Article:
Friday, 9 September 2016


An sf writer states a premise, then reasons from that premise to generate a story. Poul Anderson's premise of a temporal police force to prevent time travelers from changing the past generates a series of stories about visits to various historical periods where SM Stirling's different premise of a human population mysteriously transported to the remote past generates a trilogy of novels set in what soon becomes an alternative history. Both works assume time travel but, in the case of the Time Patrol series, the time traveling continues throughout the series whereas, in the case of the Nantucket trilogy, it necessarily occurs only once at the beginning of Volume I. Nevertheless, essentially the same conceptual questions arise in both works as recent posts demonstrate.

A writer can also contradict his own premise. It turns out that the real purpose of the Patrol would still have been to hold time to a single course even if there had been no danger of other time travelers changing history. How the Nantucket trilogy pans out remains to be seen at least by this reader.

Stirling's premise of a slave-owning society prospering and becoming powerful precludes the early overthrow of such a society, plausible though such an overthrow would have been. Stirling fearlessly follows his premise all the way to world domination by the Draka although he does allow other human beings to remain free off Earth and in alternative universes - which gives us a link to the premise of the Nantucket trilogy.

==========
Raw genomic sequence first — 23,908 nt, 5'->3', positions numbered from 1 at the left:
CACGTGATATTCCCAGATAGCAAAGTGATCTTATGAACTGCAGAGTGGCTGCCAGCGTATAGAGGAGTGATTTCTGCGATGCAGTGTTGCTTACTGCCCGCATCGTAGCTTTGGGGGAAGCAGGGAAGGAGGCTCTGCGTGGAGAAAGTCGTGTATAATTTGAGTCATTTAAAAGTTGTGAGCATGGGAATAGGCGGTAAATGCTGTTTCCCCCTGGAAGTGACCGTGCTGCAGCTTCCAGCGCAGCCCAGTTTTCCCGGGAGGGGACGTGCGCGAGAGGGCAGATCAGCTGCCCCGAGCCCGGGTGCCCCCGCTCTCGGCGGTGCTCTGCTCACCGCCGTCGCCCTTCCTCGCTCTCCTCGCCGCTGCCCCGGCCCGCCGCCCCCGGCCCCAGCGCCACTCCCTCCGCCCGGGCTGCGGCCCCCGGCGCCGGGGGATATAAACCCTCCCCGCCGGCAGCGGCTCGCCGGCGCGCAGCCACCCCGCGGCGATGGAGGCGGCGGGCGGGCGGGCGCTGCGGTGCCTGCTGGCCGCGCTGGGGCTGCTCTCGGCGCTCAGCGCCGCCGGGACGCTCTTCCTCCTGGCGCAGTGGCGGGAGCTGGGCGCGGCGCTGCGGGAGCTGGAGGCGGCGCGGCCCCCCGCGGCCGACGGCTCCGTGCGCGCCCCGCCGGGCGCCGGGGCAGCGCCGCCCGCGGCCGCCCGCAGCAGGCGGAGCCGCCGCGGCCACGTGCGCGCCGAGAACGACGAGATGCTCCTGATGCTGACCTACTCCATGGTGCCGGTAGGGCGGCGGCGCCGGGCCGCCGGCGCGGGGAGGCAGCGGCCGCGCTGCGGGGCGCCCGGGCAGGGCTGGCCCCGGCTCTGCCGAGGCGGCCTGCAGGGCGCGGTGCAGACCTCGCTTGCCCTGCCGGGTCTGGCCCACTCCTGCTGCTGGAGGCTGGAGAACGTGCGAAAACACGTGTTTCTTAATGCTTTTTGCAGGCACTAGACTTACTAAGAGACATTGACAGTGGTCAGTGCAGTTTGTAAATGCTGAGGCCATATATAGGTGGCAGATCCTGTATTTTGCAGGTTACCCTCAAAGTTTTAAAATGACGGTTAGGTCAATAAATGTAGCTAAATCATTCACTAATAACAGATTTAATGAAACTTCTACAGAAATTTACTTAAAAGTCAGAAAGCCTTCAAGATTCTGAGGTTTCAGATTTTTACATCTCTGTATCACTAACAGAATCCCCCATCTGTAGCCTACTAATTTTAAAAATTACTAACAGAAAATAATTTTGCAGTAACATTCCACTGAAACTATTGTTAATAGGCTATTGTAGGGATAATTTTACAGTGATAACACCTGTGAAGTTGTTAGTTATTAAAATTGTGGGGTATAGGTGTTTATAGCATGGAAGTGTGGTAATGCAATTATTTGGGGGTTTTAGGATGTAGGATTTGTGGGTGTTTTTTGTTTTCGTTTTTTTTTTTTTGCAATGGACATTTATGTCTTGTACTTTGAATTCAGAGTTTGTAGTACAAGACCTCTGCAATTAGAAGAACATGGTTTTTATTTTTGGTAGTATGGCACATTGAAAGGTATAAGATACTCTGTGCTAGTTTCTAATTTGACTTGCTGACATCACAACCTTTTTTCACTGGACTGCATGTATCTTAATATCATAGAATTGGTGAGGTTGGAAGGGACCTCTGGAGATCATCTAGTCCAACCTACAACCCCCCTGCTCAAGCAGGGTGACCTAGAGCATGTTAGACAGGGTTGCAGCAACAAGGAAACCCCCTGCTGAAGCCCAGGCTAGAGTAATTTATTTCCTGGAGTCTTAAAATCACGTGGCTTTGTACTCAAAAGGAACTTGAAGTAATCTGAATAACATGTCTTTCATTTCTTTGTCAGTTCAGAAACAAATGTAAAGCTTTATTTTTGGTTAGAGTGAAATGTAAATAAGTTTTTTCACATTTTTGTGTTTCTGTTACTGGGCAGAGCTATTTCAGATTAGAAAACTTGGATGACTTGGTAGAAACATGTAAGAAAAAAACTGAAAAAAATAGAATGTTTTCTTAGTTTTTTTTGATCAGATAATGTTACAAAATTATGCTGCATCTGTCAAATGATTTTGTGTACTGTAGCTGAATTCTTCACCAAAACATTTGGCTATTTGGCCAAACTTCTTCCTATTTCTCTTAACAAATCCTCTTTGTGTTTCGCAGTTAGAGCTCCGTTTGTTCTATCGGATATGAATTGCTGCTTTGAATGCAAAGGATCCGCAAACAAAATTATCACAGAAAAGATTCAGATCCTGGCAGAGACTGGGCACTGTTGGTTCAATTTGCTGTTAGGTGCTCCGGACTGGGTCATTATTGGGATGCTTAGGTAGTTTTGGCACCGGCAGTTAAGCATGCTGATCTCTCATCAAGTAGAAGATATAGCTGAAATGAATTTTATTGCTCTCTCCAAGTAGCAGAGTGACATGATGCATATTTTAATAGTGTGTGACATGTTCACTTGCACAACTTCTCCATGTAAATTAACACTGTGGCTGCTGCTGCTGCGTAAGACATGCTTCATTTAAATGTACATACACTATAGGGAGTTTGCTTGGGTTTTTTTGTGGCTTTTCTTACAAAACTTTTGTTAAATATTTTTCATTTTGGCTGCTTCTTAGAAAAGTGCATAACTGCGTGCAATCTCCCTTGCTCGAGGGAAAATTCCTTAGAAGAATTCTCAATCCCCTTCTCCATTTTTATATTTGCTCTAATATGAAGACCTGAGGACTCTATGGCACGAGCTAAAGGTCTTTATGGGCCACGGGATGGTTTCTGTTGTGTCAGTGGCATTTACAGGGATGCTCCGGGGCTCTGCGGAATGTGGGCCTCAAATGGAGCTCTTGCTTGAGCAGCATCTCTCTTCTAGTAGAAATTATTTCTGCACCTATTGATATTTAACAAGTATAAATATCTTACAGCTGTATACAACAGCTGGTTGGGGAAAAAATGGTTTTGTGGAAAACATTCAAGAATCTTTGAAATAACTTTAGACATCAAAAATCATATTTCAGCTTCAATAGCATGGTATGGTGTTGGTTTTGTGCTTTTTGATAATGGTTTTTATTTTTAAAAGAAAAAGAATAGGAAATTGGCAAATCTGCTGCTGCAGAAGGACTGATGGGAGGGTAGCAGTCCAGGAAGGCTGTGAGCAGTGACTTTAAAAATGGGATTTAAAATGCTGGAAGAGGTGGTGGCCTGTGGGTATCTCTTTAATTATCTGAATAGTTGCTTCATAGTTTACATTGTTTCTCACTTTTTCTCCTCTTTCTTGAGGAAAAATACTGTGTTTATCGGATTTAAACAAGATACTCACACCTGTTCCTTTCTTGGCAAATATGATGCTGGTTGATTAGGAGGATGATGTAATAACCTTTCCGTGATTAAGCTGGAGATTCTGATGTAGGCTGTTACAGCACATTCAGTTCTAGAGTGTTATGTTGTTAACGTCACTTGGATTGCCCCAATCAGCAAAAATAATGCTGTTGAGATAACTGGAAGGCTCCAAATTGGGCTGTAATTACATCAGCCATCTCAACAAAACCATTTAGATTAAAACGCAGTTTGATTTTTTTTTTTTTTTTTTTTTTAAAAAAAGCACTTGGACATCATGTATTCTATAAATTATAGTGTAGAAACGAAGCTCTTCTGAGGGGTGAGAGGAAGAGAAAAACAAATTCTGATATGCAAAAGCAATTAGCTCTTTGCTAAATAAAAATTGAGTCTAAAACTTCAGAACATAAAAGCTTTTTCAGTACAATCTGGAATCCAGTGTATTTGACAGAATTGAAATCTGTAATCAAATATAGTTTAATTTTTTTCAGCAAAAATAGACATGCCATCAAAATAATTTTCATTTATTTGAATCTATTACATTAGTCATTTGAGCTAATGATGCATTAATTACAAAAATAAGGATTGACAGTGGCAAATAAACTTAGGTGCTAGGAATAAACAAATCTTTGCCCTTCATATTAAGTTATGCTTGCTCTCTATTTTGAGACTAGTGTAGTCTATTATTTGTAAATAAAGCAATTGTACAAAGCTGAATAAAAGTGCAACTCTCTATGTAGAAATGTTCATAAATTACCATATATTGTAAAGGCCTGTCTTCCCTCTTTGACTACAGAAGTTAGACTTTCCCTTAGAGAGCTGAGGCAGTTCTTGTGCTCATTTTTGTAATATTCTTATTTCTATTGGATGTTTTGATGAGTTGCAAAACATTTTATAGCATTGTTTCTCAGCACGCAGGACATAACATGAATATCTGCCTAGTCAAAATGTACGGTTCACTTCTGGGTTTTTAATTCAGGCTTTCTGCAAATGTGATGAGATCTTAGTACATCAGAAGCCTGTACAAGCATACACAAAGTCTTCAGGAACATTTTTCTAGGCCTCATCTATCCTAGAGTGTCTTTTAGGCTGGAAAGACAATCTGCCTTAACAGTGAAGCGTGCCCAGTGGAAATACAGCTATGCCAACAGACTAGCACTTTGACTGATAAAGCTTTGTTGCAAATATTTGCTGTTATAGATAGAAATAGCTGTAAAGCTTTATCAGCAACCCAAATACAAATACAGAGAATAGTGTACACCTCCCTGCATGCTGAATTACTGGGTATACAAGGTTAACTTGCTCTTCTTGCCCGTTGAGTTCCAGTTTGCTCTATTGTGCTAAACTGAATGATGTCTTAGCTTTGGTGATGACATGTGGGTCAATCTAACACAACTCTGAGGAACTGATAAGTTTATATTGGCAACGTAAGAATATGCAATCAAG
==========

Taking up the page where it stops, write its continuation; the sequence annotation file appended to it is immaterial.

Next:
1 comment:

Sean M. Brooks said...

Kaor, Paul!

I agree with what you said about S.M. Stirling's Draka books about an ideologically motivated or based slave owning society. The Draka and their Domination richly deserved to be violently overthrown!

I do wish the legal difficulties I think Stirling had with one of his publishers had not prevented him from writing or publishing a sequel to DRAKON, which I think he planned to call UNTO US A CHILD. About Gwen Igolfsson's clone daughter.